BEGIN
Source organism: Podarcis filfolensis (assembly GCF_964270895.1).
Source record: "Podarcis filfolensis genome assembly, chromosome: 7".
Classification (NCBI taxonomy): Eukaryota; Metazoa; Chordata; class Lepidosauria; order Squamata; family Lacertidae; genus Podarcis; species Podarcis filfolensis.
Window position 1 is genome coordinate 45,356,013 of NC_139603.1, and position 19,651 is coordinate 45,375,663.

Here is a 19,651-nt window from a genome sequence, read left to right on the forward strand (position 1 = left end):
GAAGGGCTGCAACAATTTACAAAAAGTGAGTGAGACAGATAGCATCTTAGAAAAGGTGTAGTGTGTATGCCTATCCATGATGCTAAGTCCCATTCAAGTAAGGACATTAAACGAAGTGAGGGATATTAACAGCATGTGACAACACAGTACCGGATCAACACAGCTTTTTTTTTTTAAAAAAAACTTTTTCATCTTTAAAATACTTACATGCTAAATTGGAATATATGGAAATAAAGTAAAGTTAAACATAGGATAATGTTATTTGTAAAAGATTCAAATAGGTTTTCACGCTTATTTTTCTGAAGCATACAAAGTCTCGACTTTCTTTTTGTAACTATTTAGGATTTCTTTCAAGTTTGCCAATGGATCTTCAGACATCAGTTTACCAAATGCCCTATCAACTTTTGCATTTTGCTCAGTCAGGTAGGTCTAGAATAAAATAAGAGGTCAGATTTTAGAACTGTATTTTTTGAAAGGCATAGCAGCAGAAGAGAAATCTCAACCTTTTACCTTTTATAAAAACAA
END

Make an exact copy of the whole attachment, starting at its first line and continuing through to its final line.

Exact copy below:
Source organism: Podarcis filfolensis (assembly GCF_964270895.1).
Source record: "Podarcis filfolensis genome assembly, chromosome: 7".
Classification (NCBI taxonomy): Eukaryota; Metazoa; Chordata; class Lepidosauria; order Squamata; family Lacertidae; genus Podarcis; species Podarcis filfolensis.
Window position 1 is genome coordinate 45,356,013 of NC_139603.1, and position 19,651 is coordinate 45,375,663.

Here is a 19,651-nt window from a genome sequence, read left to right on the forward strand (position 1 = left end):
GAAGGGCTGCAACAATTTACAAAAAGTGAGTGAGACAGATAGCATCTTAGAAAAGGTGTAGTGTGTATGCCTATCCATGATGCTAAGTCCCATTCAAGTAAGGACATTAAACGAAGTGAGGGATATTAACAGCATGTGACAACACAGTACCGGATCAACACAGCTTTTTTTTTTTAAAAAAAACTTTTTCATCTTTAAAATACTTACATGCTAAATTGGAATATATGGAAATAAAGTAAAGTTAAACATAGGATAATGTTATTTGTAAAAGATTCAAATAGGTTTTCACGCTTATTTTTCTGAAGCATACAAAGTCTCGACTTTCTTTTTGTAACTATTTAGGATTTCTTTCAAGTTTGCCAATGGATCTTCAGACATCAGTTTACCAAATGCCCTATCAACTTTTGCATTTTGCTCAGTCAGGTAGGTCTAGAATAAAATAAGAGGTCAGATTTTAGAACTGTATTTTTTGAAAGGCATAGCAGCAGAAGAGAAATCTCAACCTTTTACCTTTTATAAAAACAA